One night in December 1972, Jean McConville, a mother of ten, was abducted from her home in Belfast and never seen alive again. Her disappearance would haunt her orphaned children, the perpetrators of this terrible crime and a whole society in Northern Ireland for decades.
In this powerful, scrupulously reported book, Patrick Radden Keefe offers not just a forensic account of a brutal crime but a vivid portrait of the world in which it happened. The tragedy of an entire country is captured in the spellbinding narrative of a handful of characters, presented in lyrical and unforgettable detail.
A poem by Seamus Heaney inspires the title: ‘Whatever You Say, Say Nothing'. By defying the culture of silence, Keefe illuminates how a close-knit society fractured; how people chose sides in a conflict and turned to violence; and how, when the shooting stopped, some ex-combatants came to look back in horror at the atrocities they had committed, while others continue to advocate violence even today.
Say Nothing deftly weaves the stories of Jean McConville and her family with those of Dolours Price, the first woman to join the IRA as a front-line soldier, who bombed the Old Bailey when barely out of her teens; Gerry Adams, who helped bring an end to the fighting, but denied his own IRA past; Brendan Hughes, a fearsome IRA commander who turned on Adams after the peace process and broke the IRA's code of silence; and other indelible figures. By capturing the intrigue, the drama and the profound human cost of the Troubles, the book presents a searing chronicle of the lengths that people are willing to go to in pursuit of a political ideal, and the ways in which societies mend – or don't – in the aftermath of a long and bloody conflict.
About the Author
Patrick Radden Keefe is a staff writer at The New Yorker, a senior fellow at The Century Foundation, and the author of The Snakehead: An Epic Tale of the Chinatown Underworld and the American Dream and Chatter: Dispatches from the Secret World of Global Eavesdropping. He writes about legal issues, crime, national security, and foreign policy. (And pop culture occasionally, too.) In 2014, Patrick received the National Magazine Award for Feature Writing, for his story "A Loaded Gun."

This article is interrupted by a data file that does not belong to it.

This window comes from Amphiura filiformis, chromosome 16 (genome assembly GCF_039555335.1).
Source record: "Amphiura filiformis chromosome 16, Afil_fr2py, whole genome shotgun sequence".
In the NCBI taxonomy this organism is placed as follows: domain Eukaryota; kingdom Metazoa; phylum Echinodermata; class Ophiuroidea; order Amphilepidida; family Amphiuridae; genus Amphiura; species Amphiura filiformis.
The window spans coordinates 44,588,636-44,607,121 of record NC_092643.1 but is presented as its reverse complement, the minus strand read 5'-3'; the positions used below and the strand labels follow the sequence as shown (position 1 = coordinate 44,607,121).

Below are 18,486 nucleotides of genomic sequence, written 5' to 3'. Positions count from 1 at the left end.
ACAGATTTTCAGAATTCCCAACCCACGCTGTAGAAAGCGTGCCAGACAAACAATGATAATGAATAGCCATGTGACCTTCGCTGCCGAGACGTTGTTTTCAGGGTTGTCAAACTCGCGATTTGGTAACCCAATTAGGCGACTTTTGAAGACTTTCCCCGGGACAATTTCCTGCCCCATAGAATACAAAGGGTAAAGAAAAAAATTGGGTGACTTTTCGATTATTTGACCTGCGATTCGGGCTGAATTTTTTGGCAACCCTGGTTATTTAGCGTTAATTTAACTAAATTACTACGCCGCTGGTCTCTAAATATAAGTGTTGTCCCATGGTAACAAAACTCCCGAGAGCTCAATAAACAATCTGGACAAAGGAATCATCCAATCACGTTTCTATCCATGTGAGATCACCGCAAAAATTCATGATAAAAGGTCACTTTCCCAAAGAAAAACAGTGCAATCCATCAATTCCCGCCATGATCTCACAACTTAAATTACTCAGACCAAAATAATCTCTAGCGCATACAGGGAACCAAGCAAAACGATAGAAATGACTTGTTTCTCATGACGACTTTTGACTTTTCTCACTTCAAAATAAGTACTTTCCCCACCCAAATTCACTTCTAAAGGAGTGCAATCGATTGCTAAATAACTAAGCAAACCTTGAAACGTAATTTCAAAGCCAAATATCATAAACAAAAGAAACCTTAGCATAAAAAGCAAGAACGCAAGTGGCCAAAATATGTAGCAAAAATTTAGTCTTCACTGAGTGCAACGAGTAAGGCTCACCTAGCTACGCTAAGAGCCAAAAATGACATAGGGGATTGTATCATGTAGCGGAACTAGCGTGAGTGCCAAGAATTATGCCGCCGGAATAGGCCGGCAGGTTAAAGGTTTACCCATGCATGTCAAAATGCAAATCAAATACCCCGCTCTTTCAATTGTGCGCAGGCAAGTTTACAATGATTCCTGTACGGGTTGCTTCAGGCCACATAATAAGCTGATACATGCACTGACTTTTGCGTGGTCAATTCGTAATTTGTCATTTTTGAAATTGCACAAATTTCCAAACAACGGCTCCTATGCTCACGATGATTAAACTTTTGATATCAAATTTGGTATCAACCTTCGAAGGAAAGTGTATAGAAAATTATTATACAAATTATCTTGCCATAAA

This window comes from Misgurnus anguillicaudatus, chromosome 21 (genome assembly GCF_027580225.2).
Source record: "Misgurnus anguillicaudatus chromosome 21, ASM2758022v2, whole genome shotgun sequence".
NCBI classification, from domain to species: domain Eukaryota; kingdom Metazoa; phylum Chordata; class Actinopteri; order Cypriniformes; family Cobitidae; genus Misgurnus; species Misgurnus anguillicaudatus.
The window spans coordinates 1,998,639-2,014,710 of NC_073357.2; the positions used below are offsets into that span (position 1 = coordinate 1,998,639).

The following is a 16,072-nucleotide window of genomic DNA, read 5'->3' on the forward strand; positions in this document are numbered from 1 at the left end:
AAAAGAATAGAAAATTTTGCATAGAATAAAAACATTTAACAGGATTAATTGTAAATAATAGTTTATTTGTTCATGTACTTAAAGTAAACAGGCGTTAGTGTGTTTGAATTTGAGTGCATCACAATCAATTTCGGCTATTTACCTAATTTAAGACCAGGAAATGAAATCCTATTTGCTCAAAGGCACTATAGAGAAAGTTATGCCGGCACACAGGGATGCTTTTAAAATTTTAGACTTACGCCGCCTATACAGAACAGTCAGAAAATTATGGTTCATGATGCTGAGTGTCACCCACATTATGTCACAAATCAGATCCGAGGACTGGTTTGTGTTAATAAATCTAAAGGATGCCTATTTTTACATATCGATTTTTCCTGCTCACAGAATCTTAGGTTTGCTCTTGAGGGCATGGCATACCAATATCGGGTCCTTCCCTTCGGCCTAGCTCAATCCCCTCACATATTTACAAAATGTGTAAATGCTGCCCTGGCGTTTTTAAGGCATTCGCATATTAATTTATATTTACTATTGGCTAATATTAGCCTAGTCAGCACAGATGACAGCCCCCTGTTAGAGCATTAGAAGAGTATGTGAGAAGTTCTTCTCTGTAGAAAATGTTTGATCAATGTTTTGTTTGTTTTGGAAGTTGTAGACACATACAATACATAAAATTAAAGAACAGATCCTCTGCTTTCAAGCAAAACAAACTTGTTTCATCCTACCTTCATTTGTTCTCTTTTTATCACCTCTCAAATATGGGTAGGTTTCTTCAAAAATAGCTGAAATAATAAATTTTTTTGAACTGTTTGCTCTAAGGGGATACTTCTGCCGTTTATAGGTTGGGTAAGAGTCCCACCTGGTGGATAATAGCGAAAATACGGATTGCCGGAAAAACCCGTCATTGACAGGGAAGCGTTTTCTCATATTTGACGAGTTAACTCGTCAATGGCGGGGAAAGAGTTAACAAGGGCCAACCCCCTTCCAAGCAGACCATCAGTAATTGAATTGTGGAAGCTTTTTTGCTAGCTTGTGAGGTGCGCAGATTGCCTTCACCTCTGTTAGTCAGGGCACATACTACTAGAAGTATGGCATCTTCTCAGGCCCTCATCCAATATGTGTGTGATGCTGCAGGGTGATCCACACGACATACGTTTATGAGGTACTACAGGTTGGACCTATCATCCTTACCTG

The recipient of a Marshall Scholarship, a Guggenheim Fellowship, and fellowships at the Cullman Center for Scholars and Writers at the New York Public Library and the Woodrow Wilson International Center for Scholars, Patrick has been a finalist for the J. Anthony Lukas Prize and the Overseas Press Club's Cornelius Ryan Award for Best Book on International Affairs. Patrick grew up in Dorchester, Massachusetts and went to college at Columbia. He received Masters degrees from Cambridge University and the London School of Economics, and a JD from Yale Law School.
"Keefe's gripping account of the Troubles is equal parts true-crime, history, and tragedy. His incisive reporting reveals the hidden costs of the Troubles, illuminating both the terrible toll of the conflict, and how it continues to reverberate today. A must read."
"Breathtaking in its scope and ambition… Keefe has produced a searing examination of the nature of truth in war and the toll taken by violence and deceit… Will take its place alongside the best of the books about the Troubles."
"Patrick Radden Keefe uses the old Irish phrase, "Whatever you say, say nothing", to suggest and to say just about everything. His great accomplishment is to capture the tragedy of the Troubles on a human scale. A bracing, empathetic, heartrending work of storytelling."
"Meticulously reported, exquisitely written and grippingly told, this is a work of revelation. Keefe not only peels back, layer by layer, the truth behind one of the most important and mysterious crimes of a terrible conflict; he also excavates the history of the Troubles and illuminates its repercussions to this day."